• Pain decreases, function improves
  • Better range of motion
  • Minimizes the time from surgery to recovery

Is an Anterior Hip Replacement right for me?

  • Does hip pain limit your everyday activities and affect your quality of life?
  • Does the hip pain continue even while you are resting, day or night?
  • Does hip stiffness limit your ability to move or lift your leg?
  • Do anti-inflammatory drugs or other treatments provide you little or no pain relief?
  • Do you experience harmful or unpleasant side effects from hip medications?

If you answered YES to any of these questions, then Anterior Approach Hip Replacement Surgery is worth exploring.

Frequently Asked Questions

An anterior approach hip replacement by Dr. Palmer will take somewhere between 30 and 45 minutes.   Your total time from arrival in surgery to the recovery room is approximately 60 minutes.
The simple answer is approximately 20 years, but the American Association of Hip and Knee Surgeons suggests that a more accurate way to think about longevity is via the annual failure rates. The most current data suggests that hip replacements have an annual failure rate between 0.5-1.0%. Using this as our guide, if you have your hip replaced today you have a 90-95% chance that your joint will last 10 years, an 80-85% that it will last 20 years, and so on...
Thanks to specialized instrumentation, proprietary protocols and years of experience, most anterior approach hip replacements performed by Dr. Palmer are outpatient procedures.  In fact, most patients recover and go home the same day surgery is performed, and are walking unassisted just a few days later.  In some cases, due to extenuating health issues or other precautionary protocols discussed prior to surgery, a patient may need to be hospitalized overnight or for multiple days.  Physical therapy begins immediately after surgery and continues for 2 to 6 weeks, depending on the patient's progress toward functional goals.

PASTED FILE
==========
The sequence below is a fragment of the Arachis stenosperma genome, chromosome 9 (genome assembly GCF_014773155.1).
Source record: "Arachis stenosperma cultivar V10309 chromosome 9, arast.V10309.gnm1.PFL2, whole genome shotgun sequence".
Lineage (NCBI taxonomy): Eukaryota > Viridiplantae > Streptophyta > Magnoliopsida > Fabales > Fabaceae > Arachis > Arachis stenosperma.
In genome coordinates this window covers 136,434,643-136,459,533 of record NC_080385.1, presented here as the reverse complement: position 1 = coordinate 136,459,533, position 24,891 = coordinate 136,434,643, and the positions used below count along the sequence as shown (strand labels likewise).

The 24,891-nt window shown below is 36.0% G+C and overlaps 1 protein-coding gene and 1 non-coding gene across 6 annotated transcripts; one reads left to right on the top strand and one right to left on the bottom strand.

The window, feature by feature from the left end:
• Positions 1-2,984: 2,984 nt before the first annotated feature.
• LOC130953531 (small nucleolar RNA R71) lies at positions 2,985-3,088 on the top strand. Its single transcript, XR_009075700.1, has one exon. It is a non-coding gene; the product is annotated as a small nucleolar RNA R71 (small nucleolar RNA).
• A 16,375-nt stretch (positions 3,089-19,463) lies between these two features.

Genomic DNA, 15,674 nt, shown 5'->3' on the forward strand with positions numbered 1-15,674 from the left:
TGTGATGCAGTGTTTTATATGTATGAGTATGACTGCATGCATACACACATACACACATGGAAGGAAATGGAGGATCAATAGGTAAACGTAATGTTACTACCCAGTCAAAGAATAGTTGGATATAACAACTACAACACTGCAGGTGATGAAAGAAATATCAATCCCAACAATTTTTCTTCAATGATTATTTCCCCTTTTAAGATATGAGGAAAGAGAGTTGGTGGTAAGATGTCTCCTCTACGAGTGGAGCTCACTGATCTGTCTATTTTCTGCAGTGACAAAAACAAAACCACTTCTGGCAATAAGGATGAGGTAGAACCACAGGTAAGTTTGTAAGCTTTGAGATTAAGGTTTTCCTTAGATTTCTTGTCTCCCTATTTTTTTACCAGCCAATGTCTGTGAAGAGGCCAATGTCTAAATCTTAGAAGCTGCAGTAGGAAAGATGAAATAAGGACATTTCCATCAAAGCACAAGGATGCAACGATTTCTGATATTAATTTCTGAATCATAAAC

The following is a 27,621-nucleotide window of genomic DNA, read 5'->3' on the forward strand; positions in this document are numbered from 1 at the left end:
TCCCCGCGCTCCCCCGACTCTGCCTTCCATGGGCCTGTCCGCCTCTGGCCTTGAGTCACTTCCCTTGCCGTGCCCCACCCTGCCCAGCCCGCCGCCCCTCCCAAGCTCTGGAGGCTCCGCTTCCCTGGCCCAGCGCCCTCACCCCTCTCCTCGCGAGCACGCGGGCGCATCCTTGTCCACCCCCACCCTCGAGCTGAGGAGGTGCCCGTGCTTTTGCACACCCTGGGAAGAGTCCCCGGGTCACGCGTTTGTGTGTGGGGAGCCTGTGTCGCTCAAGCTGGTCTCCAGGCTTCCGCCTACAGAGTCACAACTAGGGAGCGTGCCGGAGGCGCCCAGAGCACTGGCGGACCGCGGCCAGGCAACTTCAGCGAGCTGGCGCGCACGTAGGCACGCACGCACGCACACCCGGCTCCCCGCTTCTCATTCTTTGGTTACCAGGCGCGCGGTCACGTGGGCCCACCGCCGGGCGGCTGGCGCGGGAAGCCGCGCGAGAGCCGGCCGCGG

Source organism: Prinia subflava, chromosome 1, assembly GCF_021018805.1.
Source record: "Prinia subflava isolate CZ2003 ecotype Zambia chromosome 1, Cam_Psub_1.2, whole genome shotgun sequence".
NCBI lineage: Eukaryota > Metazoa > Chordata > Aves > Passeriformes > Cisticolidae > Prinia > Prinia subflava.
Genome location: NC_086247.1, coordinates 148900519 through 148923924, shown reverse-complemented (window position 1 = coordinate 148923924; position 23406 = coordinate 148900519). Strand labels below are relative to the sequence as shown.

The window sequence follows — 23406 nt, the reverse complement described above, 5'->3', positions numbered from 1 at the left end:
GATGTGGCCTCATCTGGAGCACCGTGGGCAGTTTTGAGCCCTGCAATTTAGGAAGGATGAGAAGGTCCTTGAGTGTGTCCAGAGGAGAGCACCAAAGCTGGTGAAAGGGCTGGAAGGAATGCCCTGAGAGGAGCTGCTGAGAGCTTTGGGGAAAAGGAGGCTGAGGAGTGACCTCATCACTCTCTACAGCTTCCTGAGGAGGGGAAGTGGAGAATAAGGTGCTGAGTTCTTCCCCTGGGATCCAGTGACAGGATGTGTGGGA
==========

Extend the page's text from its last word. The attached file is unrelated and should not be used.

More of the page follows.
Every surgical procedure has risks and total hip replacement surgery is no different. While the risks associated with total hip replacement  are low, they include:
  • Infection
  • Injury to nerves and blood vessels
  • Formation of blood clots
  • Malpositioning of implant
  • Fracture of the femur or pelvis
   
We strive to provide the best possible experience and the best possible outcomes for our patients.  This is why every patient is assigned a Nurse Navigator - a member of our team who acts as your "hip replacement concierge," there to guide and assist you through the process of regaining your mobility and independence.  Your Nurse Navigator will explain and assist you with the details of your postoperative care plan. While postoperative recovery plans are tailored to the individual patient, below is some general information about the normal recovery symptoms (as well as some abnormal symptoms that require prompt attention.

Common Symptoms (no action necessary)

  • Low grade fever (less than 100.5 F)
  • Small amount of blood or fluid leaking from the surgical site
  • Bruising, swelling and discoloration in the involved limb or adjacent areas of the body
  • Mild numbness surrounding the wound site, lasting from 6-9 months

Abnormal Symptoms (call your Nurse Navigator immediately)

  • Fever of more than 100.5 F
  • A level of pain that progressively gets worse
  • A red, swollen, oozing incision site
  • Persistent headache, nausea or vomiting
  • Excessive bleeding
  • Excessive dizziness

Emergency Symptoms (call the on-call physician if mild, otherwise call 911)

  • Chest pain
  • Shortness of breath
  • Fainting or loss of consciousness
  • Persistent fever >100.5 F
  • Excessive weakness, numbness, or inability to move the area operated on

Related Information

SCHEDULE AN APPOINTMENT

Call
866-Feel New
or fill out our form below

=